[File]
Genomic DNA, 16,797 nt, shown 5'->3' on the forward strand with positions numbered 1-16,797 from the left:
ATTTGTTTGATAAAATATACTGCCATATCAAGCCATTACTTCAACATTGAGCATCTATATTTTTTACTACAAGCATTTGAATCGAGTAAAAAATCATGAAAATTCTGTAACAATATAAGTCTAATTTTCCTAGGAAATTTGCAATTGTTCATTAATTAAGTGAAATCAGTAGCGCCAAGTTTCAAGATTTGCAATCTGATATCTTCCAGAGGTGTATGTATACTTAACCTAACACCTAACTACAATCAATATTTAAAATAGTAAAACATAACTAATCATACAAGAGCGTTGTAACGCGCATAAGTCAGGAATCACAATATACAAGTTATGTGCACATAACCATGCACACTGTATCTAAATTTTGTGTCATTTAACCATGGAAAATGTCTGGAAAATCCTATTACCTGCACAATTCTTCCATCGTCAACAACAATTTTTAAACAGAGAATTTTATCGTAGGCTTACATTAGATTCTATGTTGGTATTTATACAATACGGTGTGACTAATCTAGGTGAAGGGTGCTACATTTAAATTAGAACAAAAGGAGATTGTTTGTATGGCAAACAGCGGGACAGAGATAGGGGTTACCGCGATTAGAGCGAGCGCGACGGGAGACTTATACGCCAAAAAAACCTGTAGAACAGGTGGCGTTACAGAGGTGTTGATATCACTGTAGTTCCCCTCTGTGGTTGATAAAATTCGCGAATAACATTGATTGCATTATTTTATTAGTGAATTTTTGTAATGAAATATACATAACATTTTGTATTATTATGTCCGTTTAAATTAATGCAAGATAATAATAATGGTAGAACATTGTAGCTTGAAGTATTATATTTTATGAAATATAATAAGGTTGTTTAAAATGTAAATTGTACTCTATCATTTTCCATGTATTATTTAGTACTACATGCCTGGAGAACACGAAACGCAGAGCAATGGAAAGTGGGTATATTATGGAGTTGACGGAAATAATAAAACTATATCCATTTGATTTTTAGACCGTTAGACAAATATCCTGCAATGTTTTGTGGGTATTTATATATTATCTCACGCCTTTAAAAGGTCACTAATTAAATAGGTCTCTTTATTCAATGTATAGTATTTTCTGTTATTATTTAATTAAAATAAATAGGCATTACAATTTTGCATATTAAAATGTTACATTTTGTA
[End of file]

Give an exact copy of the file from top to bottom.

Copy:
Genomic DNA, 16,797 nt, shown 5'->3' on the forward strand with positions numbered 1-16,797 from the left:
ATTTGTTTGATAAAATATACTGCCATATCAAGCCATTACTTCAACATTGAGCATCTATATTTTTTACTACAAGCATTTGAATCGAGTAAAAAATCATGAAAATTCTGTAACAATATAAGTCTAATTTTCCTAGGAAATTTGCAATTGTTCATTAATTAAGTGAAATCAGTAGCGCCAAGTTTCAAGATTTGCAATCTGATATCTTCCAGAGGTGTATGTATACTTAACCTAACACCTAACTACAATCAATATTTAAAATAGTAAAACATAACTAATCATACAAGAGCGTTGTAACGCGCATAAGTCAGGAATCACAATATACAAGTTATGTGCACATAACCATGCACACTGTATCTAAATTTTGTGTCATTTAACCATGGAAAATGTCTGGAAAATCCTATTACCTGCACAATTCTTCCATCGTCAACAACAATTTTTAAACAGAGAATTTTATCGTAGGCTTACATTAGATTCTATGTTGGTATTTATACAATACGGTGTGACTAATCTAGGTGAAGGGTGCTACATTTAAATTAGAACAAAAGGAGATTGTTTGTATGGCAAACAGCGGGACAGAGATAGGGGTTACCGCGATTAGAGCGAGCGCGACGGGAGACTTATACGCCAAAAAAACCTGTAGAACAGGTGGCGTTACAGAGGTGTTGATATCACTGTAGTTCCCCTCTGTGGTTGATAAAATTCGCGAATAACATTGATTGCATTATTTTATTAGTGAATTTTTGTAATGAAATATACATAACATTTTGTATTATTATGTCCGTTTAAATTAATGCAAGATAATAATAATGGTAGAACATTGTAGCTTGAAGTATTATATTTTATGAAATATAATAAGGTTGTTTAAAATGTAAATTGTACTCTATCATTTTCCATGTATTATTTAGTACTACATGCCTGGAGAACACGAAACGCAGAGCAATGGAAAGTGGGTATATTATGGAGTTGACGGAAATAATAAAACTATATCCATTTGATTTTTAGACCGTTAGACAAATATCCTGCAATGTTTTGTGGGTATTTATATATTATCTCACGCCTTTAAAAGGTCACTAATTAAATAGGTCTCTTTATTCAATGTATAGTATTTTCTGTTATTATTTAATTAAAATAAATAGGCATTACAATTTTGCATATTAAAATGTTACATTTTGTA